First, many couples come to an estate planning attorney to create their Last Will and Testament.  On numerous occasions, I have couples who do not initially understand that a Will can only be made by one individual.  In other words, two people cannot have one Will.  In many cases, however, spouses opt to have what is colloquially called “Sweetheart Wills” where they leave their assets to each other if the other has survived them and to their kids if the other has predeceased them.  That all sounds well and good, right?  Well, maybe, but the mechanics of this are much more complicated.  It is much more likely for one spouse to outlive the other for a significant period than for spouses to die simultaneously or even within the same few months.  A person’s Will is not effective until death, meaning that it can be revoked and changed an unlimited number of times prior to death so long as the person has capacity.  That is why it is called a “LAST” Will and Testament.  Your Last Will and Testament is the last valid Will made prior to dying.  Accordingly, with “Sweetheart Wills”, the surviving spouse can dictate the ultimate disposition of the couple’s estate because the estate is left to the surviving spouse who can, after the death of the first spouse to die, change their Will and leave the entire estate to whomever they so choose.  If the surviving spouse gets remarried or has kids with someone else, they may be inclined or, let’s call it pressured, to change their Will.   Here arises the inherent conflict.  If an attorney prepared “Sweetheart Wills”, they could not assist the surviving spouse with changing the estate plan and leaving the assets to a subsequent spouse because it would be a conflict with the interest of the deceased spouse’s wishes who was also their client.  With that in mind, there is such thing as a contractual or joint Will where a couple makes a binding agreement not to change their Will without the consent of the other.  While this may sound like the magic bullet, it also has many drawbacks.  Primarily, there are many good reasons to change a Will after your spouse’s death unrelated to a subsequent relationship or new child, such as estate planning strategies and the death of a beneficiary named in the Will.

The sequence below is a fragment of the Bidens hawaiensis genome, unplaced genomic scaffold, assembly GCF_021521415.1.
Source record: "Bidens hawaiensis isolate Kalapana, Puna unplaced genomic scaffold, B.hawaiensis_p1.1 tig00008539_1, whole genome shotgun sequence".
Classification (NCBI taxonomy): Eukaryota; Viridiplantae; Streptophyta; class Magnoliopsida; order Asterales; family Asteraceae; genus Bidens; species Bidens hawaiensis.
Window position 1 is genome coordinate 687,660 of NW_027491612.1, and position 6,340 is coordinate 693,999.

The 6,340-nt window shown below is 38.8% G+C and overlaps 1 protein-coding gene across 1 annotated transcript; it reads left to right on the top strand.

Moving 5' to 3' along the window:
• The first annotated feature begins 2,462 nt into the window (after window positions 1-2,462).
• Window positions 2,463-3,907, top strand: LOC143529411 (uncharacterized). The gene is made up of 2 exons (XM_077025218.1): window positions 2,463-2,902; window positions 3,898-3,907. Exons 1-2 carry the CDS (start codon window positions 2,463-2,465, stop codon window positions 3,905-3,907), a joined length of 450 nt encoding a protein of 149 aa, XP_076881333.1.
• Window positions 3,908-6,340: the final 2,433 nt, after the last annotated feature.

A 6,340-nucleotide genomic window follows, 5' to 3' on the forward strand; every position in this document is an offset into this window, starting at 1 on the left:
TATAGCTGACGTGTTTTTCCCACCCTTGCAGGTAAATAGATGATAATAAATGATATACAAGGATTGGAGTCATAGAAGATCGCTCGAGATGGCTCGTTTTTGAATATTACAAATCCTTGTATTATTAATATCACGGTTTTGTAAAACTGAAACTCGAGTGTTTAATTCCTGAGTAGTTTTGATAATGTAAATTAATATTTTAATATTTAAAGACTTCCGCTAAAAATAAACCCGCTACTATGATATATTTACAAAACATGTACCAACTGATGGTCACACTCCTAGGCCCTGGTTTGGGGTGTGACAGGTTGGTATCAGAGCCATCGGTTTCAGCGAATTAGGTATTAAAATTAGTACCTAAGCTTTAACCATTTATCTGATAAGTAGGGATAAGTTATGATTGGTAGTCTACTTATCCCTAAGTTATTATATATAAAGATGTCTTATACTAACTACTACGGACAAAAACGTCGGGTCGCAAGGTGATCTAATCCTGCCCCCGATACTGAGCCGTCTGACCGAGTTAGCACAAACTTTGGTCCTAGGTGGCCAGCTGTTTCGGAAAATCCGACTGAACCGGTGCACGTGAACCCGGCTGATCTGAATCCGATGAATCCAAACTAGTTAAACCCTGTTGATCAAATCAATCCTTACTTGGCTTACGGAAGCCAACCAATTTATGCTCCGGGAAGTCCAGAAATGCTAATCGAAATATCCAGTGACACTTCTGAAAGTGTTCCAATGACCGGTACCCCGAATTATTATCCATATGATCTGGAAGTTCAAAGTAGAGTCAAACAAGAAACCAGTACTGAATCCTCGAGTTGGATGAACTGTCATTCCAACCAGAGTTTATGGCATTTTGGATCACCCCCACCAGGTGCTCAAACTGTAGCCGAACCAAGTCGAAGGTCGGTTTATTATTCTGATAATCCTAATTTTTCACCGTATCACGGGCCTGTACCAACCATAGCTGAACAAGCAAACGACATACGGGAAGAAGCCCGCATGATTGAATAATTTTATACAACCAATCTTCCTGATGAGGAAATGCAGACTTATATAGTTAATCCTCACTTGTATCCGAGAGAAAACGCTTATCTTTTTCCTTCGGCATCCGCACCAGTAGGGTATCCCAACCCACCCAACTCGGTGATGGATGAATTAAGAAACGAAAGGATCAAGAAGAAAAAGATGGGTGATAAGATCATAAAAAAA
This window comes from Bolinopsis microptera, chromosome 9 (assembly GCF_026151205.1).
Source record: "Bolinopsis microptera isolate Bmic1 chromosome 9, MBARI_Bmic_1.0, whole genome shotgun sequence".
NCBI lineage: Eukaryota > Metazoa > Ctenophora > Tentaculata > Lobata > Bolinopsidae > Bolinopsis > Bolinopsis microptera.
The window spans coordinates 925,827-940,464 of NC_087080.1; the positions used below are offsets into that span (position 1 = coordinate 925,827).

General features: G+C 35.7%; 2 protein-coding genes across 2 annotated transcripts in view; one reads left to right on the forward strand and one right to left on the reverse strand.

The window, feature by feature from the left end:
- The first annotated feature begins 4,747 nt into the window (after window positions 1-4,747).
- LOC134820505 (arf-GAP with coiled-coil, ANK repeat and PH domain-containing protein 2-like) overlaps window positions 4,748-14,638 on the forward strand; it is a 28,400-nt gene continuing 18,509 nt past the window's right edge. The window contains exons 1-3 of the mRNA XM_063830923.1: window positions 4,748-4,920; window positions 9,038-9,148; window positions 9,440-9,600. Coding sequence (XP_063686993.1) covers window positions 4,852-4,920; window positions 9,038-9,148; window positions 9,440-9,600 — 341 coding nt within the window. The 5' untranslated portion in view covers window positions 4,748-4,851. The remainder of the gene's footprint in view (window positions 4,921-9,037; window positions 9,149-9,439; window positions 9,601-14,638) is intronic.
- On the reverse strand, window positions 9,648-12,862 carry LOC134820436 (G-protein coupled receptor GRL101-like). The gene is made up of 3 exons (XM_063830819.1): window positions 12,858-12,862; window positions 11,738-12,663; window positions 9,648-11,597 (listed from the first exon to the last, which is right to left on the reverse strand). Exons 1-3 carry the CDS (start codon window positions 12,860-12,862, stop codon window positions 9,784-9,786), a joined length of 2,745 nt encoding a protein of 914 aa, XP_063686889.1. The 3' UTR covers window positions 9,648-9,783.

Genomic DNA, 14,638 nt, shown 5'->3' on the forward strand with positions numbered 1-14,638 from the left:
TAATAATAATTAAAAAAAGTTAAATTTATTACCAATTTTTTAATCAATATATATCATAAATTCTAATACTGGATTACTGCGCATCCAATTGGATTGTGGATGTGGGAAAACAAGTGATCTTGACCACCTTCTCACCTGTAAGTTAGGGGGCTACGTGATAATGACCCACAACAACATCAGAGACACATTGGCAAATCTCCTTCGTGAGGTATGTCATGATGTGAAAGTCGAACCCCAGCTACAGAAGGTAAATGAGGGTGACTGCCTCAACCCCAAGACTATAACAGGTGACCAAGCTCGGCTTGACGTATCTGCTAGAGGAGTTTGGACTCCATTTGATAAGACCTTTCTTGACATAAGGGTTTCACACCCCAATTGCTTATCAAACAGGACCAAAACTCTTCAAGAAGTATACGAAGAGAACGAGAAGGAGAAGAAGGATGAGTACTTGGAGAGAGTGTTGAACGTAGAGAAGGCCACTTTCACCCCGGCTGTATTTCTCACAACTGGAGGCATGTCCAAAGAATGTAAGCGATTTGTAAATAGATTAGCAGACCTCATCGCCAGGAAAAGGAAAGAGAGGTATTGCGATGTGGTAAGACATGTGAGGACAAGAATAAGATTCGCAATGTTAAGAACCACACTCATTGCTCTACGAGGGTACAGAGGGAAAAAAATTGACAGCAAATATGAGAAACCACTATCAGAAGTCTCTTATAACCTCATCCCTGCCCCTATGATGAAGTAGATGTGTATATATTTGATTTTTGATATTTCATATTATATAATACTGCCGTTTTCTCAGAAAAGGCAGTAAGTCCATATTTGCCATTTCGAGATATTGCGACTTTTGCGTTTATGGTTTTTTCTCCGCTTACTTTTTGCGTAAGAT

The most optimal way for couples to create an estate plan, especially in cases of separate biological children, is to create their own separate trusts.  By doing so, they can leave a lifetime interest in their assets to their spouse to be managed by an independent trustee and the remainder to whomever they want.  This allows both spouses to ensure that their assets will end up where they choose.  However, there may still be conflicts in determining which assets originated with which spouse.